Al Sharouk Woodfired Oven

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Al Sharouk Woodfired Oven, 544-546 Mahoneys Rd, Campbellfield. Phone: 9359 5773

On a previous, mid-week visit to Al Sharouk with Bennie and Nat, we’d been greeted by a well-stuffed Middle East-style grocery but little by way of eat-in food – or, at least, none that tempted us sufficiently to linger.

Second time around, and flying solo, my desires are a little different.

Lunch, a meal, for sure – but I’m also seeking some specialised Middle East ingredients.

This is so I can roll up my sleeves and get cooking some of the marvellous recipes in Delights From The Garden Of Eden by Nawal Nasrallah, an epic Iraqi cookbook I received in the mail a few days earlier.

This tome – packed with recipes for mostly home-style Iraqi food, countless anecdotes and much food history going back several thousand years – has been secured on the no-doubt righteous recommendation by Annia Ciezadlo in her cool book Day Of Honey.

I feel sure Delights From The Garden Of Eden will be the cause of many, many future years of pleasurable reading and cooking.

But I feel nonplussed as I step through the door of Al Sharouk and discover … that it is now all restaurant and no grocery.

Oh well – I take an upbeat, half-full approach and thoroughly enjoy my lunch and talking with Al Sharouk proprietor Martin.

He’s an Iraqi Christian who moved to Australia more than three decades ago, although his Campbellfield eat shop has been open for just nine months.

It’s no surprise, then, he knows all about the ingredients I seek – baharat, a spice mix that is a sort-of Iraqi equivalent of garam masala; and noomi basrah, which are dried limes.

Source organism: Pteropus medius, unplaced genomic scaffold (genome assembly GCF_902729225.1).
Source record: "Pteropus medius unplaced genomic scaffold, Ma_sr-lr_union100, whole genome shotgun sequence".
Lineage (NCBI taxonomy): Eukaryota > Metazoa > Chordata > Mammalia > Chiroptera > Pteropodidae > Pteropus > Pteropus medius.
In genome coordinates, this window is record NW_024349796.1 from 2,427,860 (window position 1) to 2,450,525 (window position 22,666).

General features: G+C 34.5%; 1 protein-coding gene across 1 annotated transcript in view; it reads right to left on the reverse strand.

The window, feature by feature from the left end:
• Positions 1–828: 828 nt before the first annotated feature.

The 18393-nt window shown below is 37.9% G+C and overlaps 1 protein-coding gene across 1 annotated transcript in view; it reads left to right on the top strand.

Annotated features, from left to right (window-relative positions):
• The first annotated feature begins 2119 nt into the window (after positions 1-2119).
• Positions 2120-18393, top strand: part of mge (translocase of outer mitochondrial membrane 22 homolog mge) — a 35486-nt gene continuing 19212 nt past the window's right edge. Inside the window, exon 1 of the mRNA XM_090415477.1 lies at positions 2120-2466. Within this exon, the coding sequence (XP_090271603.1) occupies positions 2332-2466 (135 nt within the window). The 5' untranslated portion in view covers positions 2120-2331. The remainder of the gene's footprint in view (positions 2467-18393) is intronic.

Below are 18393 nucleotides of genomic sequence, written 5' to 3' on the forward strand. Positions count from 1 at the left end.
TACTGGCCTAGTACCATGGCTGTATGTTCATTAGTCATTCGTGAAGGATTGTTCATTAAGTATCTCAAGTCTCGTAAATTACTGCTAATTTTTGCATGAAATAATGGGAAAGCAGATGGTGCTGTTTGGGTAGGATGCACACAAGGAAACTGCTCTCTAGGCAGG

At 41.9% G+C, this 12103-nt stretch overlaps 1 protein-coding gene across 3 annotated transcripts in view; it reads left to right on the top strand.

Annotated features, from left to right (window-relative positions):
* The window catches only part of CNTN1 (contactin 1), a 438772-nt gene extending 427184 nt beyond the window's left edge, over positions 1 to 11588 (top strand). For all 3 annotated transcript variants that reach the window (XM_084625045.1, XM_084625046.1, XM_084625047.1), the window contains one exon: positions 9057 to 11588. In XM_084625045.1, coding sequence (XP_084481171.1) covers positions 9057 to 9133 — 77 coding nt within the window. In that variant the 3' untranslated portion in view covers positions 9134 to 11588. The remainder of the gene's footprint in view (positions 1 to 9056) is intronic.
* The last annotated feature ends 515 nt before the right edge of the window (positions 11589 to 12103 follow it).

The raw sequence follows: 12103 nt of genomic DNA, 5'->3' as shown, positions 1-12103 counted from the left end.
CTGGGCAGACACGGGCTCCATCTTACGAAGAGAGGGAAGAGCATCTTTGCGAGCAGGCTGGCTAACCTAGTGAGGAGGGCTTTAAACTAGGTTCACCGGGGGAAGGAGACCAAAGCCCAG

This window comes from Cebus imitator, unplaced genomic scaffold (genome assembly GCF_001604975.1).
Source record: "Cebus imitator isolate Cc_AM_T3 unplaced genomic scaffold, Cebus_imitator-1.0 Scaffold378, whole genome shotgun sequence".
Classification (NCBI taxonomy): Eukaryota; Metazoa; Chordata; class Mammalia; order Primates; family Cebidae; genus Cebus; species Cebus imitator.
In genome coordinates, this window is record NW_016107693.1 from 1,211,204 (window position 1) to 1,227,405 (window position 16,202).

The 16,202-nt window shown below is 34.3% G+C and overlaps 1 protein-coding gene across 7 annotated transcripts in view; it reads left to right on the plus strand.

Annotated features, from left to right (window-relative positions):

Martin reckons I should have little trouble securing them from the likes of Al-alamy in Coburg or International Foods in Altona.

As he’s expressed an interest in having a quick look at my new book, I scarper back to my car as he’s knocking my lunch together.

There’s a range of salads and dips on display. Pies and pizzas from the mighty wood-fired oven are available, too.

But I quickly zero in on the two stews available – one a pale number with lamb shanks, the other more of a tomato-based effort with lamb on the bone and chickpeas.

I go for the latter, which turns out to be a variation on Iraqi stews called tashreeb. These are traditionally served on a base of flat bread.

But I’m plenty happy to have mine with Martin’s rice, which he calls an Iraqi biryani.

It’s beaut and studded with peanuts, peas, currants and – most appropriately – the dried limes called noomi basrah, which impart of sublime tartness. Think of something along the lines of a mild Indian lime pickle.

This is very homely food much to my liking – the rice riches work well with the tashreeb chickpeas, and I even get a silky, tender whole onion.

But that’s not all – my single piece of lamb is superbly, predictably tender and toothsome.

Martin has two kinds of chooks getting the heat treatment from his spit pit – the first lot are whole stuffed birds referred to in Delights From The Garden Of Eden as Pregnant Chicken; the second are butterflied birds in lemon and garlic.

I buy a half animal of the latter to take home, but wish I’d gone with a whole of the former – they look so plump and sexy, and are likely a fine bargain at $12.

Other than that, I forget to check prices – suffice to say Al Sharouk is a genuine cheap eats haven, as my lamb rice lunch, a can of soft drink and half a chook to go come to $22.

It’s been cool meet Martin and enjoy some of the kind of food I soon hope to be cooking my own self.

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